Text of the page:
Confusion exists about buckling up

More San Benito County motorists are making the effort to buckle
up their children. The problem is more of them are doing it
More San Benito County motorists are making the effort to buckle up their children. The problem is more of them are doing it incorrectly.

According to a recent survey by local health and safety advocates, the number of San Benito County motorists using child safety seats incorrectly is higher than the state average.

Statewide, approximately 87 percent of motorists misuse or improperly install child safety seats. In San Benito County, about 96.4 percent of motorists are misusing the seats, said San Benito County Health Educator Suzi Deeb.

“It is just as important to use a safety seat correctly as it is to have one in the car,” she said.

The results of the survey are being released to coincide with National Child Passenger Safety Week Feb. 9-15. The event is intended to remind motorists of the importance of properly installing child safety seats and booster seats.

Vehicle accidents are the leading cause of death among children in the United States, according to the National Highway Traffic Safety Administration. A total of 1,579 children age 14 and younger died in car crashes in 2002 and approximately 228,000 were injured, NHTSA statistics report. That equals an average of 30 deaths and more than 4,300 injuries each week.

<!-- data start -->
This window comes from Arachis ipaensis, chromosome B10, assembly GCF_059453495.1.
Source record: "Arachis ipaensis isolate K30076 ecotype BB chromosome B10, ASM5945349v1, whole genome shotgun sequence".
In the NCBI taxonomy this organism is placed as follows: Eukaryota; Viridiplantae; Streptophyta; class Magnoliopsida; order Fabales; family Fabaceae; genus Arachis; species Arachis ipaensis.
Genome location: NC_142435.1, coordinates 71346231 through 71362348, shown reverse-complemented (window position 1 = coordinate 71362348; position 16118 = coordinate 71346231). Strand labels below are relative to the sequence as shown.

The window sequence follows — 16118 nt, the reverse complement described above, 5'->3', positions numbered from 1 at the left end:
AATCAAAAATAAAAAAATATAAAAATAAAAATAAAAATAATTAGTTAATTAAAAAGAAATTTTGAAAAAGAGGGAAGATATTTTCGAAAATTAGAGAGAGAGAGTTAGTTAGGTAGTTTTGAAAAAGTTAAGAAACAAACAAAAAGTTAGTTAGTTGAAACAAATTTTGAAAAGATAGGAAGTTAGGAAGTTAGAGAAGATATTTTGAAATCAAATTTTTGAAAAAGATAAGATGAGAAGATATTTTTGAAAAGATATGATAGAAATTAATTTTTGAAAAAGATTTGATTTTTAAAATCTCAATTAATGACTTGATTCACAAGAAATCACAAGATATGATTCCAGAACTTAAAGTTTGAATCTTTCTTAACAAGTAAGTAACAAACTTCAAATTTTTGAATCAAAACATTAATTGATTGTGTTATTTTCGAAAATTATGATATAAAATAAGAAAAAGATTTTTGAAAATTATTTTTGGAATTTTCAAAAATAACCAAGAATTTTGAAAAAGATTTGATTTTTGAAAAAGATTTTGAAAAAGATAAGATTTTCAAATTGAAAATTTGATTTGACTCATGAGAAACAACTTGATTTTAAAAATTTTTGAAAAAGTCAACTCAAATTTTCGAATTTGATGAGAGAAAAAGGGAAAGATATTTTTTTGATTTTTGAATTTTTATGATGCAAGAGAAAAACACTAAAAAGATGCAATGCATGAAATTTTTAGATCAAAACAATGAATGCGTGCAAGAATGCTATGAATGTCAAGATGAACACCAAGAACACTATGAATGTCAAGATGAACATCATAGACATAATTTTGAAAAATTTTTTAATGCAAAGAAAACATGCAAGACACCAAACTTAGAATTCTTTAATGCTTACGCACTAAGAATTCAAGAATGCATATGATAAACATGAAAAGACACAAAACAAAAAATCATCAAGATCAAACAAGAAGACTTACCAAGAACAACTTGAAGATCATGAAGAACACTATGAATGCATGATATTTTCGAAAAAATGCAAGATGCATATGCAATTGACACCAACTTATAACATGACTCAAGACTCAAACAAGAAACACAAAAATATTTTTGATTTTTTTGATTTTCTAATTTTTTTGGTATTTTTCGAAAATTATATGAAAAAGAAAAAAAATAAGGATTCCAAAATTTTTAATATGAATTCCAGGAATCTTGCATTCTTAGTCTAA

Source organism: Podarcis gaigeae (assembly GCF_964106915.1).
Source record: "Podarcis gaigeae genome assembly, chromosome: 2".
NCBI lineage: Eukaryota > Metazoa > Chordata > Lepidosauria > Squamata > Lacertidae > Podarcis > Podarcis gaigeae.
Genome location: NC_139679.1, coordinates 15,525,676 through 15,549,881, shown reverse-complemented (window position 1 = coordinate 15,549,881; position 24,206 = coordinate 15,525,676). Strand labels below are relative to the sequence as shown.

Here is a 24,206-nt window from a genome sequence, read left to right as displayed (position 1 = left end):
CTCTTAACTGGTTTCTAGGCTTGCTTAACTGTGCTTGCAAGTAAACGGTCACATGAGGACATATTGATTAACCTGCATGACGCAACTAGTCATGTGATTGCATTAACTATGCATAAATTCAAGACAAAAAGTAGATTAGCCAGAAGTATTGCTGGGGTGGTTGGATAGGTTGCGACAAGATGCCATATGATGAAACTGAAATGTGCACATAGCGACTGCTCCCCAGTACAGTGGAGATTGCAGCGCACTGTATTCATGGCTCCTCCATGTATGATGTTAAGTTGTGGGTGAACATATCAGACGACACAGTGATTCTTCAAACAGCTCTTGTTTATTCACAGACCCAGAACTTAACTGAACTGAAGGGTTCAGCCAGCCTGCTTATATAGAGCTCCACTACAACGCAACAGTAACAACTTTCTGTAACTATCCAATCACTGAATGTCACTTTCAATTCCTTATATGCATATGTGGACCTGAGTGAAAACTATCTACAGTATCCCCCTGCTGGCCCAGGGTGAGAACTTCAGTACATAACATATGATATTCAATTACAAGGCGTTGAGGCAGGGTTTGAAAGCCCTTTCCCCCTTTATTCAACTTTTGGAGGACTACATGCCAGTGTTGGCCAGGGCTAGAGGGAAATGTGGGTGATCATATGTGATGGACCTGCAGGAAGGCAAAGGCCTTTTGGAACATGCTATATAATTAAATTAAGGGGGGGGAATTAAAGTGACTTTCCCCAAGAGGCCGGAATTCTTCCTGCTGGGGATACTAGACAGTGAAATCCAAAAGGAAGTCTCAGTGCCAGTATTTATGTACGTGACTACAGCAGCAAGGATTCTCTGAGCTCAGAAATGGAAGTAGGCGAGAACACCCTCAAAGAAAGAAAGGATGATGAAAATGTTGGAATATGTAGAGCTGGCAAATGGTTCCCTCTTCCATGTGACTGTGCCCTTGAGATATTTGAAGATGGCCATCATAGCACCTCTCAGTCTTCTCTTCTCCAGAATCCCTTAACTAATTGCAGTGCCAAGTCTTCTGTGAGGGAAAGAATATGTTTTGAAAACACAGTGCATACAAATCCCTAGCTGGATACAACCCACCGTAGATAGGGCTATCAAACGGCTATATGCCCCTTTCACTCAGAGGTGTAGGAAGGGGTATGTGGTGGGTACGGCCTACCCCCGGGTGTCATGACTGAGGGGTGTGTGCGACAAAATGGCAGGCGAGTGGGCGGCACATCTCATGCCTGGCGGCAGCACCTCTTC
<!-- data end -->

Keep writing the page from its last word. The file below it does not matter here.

Locally, the survey was a mixed blessing as 65.9 percent of local motorists who could be using safety and booster seats are now using them.

“That’s up from 30 percent just two years ago,” Deeb said.

She said getting local motorists to consistently use child safety seats has been a challenge.

“It may be because we live in such a rural setting and everything is so close by that they don’t feel they need to use them,” Deeb said.

However, she said statistics indicate the opposite – that short trips can be just as dangerous as long journeys.

“Most accidents happen within five minutes of your home,” Deeb said.

As part of Child Passenger Safety Week this year, child safety advocates will educate the public and child care providers about child safety issues, including the use of booster seats,

Fewer than 10 percent of the children who should be in booster seats actually use one, according to state statistics.

A booster seat lifts a child so a safety belt can fit correctly. Without the seat, a small child can be ejected from a car or pickup truck in a crash.

Under state law, motorists must keep their children in either a safety seat or an approved booster seat until they are either 6 years old or weigh 60 pounds. After that, motorists are advised not to let the child ride in the front seat until they are older than 12.

For more information on child safety seat use or purchasing a low cost seat, call Deeb at 636-4011.

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